Managing fire department operations using analytics



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Fire department operations are very complex, with multi-faceted missions that include not only fire prevention and suppression, but emergency response and fire inspections. These must be coordinated with area growth and development decisions, and water system management decisions.  When a fire or an emergency occurs, the right equipment, with the right people, have to show up at the right time.

Data analysis and analytics can insure that these “right parameters” are met. For example:

Fire Station Location - Station location factors include population, number of structures, types of structures (residential, commercial, industrial), property value,  types of commercial or industrial activity, thoroughfare and street configuration, geographical area, water system data and other geographical and environmental factors. With response time as a primary goal, data related to property, development, GIS, traffic, utility systems and other factors can be analyzed and modeled to create recommendations for optimum fire station placement, and for staffing, training and equipment resources.

Water System Analysis/Hydrant Data - Fire department  personnel must know the water system's  capacity and pressure in all areas covered by the department. In order to have current accurate information on system status, the fire department needs real time information from a number of sources. These include data about public works work orders, treatment plant production, daily consumption, SCADA system informatoin from water storage facilities and booster stations, and perhaps weather data. Very few fire departments, if any, actually have this data on hand. Using data integration and business intelligence tools, all of these data sources can be accessed and analyzed. Department personnel can view dashboards that give a continuous, real-time picture of water availability, pressures and hydrant status, and projections of any potential problems by neighborhood, district or any other geographical configuration.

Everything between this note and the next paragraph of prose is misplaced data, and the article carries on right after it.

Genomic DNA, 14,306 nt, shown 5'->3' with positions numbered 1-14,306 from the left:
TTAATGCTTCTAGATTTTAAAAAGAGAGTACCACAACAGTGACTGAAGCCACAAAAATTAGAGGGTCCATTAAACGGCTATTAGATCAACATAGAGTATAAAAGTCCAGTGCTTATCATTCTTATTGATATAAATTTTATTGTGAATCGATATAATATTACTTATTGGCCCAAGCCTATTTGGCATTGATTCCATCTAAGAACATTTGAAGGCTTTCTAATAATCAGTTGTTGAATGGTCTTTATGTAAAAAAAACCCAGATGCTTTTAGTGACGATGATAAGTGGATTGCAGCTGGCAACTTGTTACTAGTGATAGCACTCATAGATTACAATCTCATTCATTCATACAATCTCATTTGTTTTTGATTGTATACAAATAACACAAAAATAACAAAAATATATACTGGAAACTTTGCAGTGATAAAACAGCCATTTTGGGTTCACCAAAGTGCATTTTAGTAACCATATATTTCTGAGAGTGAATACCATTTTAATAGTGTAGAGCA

Response Times - The basic performance measure for fire departments is response  time; how long from the time of the 911 call to the arrival of the minimum staffing level at the scene. Many departments calculate response times based on the time the call is initiated in the Computer Aided Dispatch system, which is not as accurate as using ring time into the 911 call center. Using analytics, ring time from the 911 system can be integrated with data from the CAD System to give an exact response time by call type and apparatus (ambulance, fire truck, etc). Again, dashboards can give fire department managers a real time view of response times and factors such as weather, time of day, traffic congestion, staffing and others.

These are only a sample of the operations issues that can be analyzed using data analysis and analytics. Through the continued development and use of analytical tools , fire departments can  improve service, save lives and reduce costs.


About Author

Bill Coleman

Advisory Industry Consultant

Bill Coleman works with SAS local government customers across the US to understand best practices and solutions. Coleman applies his more than 30 years of experience as a senior leader in city and local government to guide SAS product and marketing management. From 1994 to 2008, he served as Town Manager of Cary, NC, the seventh-largest municipality in the state with a population exceeding 130,000. Coleman was responsible for planning, organizing and directing municipal operations, which included more than 1,000 employees and 11 departments providing a full range of municipal services. Under his leadership, Cary was the first municipality in North Carolina to work on performance enhancement system. The system was designed to help the town maintain its high quality of life by improving resource allocation and operational efficiencies throughout town government, beginning with the areas of public safety and development services.

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